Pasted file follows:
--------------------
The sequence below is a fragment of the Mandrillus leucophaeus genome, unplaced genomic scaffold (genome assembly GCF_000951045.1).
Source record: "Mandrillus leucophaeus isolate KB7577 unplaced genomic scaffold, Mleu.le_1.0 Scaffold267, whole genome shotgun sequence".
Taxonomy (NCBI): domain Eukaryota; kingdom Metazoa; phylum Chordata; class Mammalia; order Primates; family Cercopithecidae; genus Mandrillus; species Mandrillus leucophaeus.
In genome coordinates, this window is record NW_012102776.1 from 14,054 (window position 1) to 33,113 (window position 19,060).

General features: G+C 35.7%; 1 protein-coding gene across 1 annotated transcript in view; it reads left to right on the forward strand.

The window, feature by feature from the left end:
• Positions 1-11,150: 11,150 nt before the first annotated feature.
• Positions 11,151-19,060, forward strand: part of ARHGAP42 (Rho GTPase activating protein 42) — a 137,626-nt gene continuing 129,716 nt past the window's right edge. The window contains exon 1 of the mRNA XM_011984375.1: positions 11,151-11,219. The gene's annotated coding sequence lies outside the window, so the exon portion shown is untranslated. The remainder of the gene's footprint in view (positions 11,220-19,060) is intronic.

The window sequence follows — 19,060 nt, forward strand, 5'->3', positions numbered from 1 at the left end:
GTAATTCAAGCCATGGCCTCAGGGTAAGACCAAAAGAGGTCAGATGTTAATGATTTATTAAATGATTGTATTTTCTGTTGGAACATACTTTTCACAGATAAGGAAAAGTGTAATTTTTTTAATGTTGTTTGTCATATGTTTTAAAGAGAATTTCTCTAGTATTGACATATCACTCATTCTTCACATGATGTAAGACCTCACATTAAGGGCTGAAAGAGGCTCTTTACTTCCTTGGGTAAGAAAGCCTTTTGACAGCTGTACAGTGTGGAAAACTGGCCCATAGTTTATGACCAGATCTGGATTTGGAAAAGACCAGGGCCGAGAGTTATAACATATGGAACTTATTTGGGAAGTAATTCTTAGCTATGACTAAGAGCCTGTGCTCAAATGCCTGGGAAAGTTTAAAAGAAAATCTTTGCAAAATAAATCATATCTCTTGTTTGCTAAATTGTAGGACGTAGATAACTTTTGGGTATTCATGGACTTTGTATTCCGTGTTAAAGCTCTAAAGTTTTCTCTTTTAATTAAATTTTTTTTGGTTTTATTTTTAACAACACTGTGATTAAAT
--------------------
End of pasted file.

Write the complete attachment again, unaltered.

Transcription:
The sequence below is a fragment of the Mandrillus leucophaeus genome, unplaced genomic scaffold (genome assembly GCF_000951045.1).
Source record: "Mandrillus leucophaeus isolate KB7577 unplaced genomic scaffold, Mleu.le_1.0 Scaffold267, whole genome shotgun sequence".
Taxonomy (NCBI): domain Eukaryota; kingdom Metazoa; phylum Chordata; class Mammalia; order Primates; family Cercopithecidae; genus Mandrillus; species Mandrillus leucophaeus.
In genome coordinates, this window is record NW_012102776.1 from 14,054 (window position 1) to 33,113 (window position 19,060).

General features: G+C 35.7%; 1 protein-coding gene across 1 annotated transcript in view; it reads left to right on the forward strand.

The window, feature by feature from the left end:
• Positions 1-11,150: 11,150 nt before the first annotated feature.
• Positions 11,151-19,060, forward strand: part of ARHGAP42 (Rho GTPase activating protein 42) — a 137,626-nt gene continuing 129,716 nt past the window's right edge. The window contains exon 1 of the mRNA XM_011984375.1: positions 11,151-11,219. The gene's annotated coding sequence lies outside the window, so the exon portion shown is untranslated. The remainder of the gene's footprint in view (positions 11,220-19,060) is intronic.

The window sequence follows — 19,060 nt, forward strand, 5'->3', positions numbered from 1 at the left end:
GTAATTCAAGCCATGGCCTCAGGGTAAGACCAAAAGAGGTCAGATGTTAATGATTTATTAAATGATTGTATTTTCTGTTGGAACATACTTTTCACAGATAAGGAAAAGTGTAATTTTTTTAATGTTGTTTGTCATATGTTTTAAAGAGAATTTCTCTAGTATTGACATATCACTCATTCTTCACATGATGTAAGACCTCACATTAAGGGCTGAAAGAGGCTCTTTACTTCCTTGGGTAAGAAAGCCTTTTGACAGCTGTACAGTGTGGAAAACTGGCCCATAGTTTATGACCAGATCTGGATTTGGAAAAGACCAGGGCCGAGAGTTATAACATATGGAACTTATTTGGGAAGTAATTCTTAGCTATGACTAAGAGCCTGTGCTCAAATGCCTGGGAAAGTTTAAAAGAAAATCTTTGCAAAATAAATCATATCTCTTGTTTGCTAAATTGTAGGACGTAGATAACTTTTGGGTATTCATGGACTTTGTATTCCGTGTTAAAGCTCTAAAGTTTTCTCTTTTAATTAAATTTTTTTTGGTTTTATTTTTAACAACACTGTGATTAAAT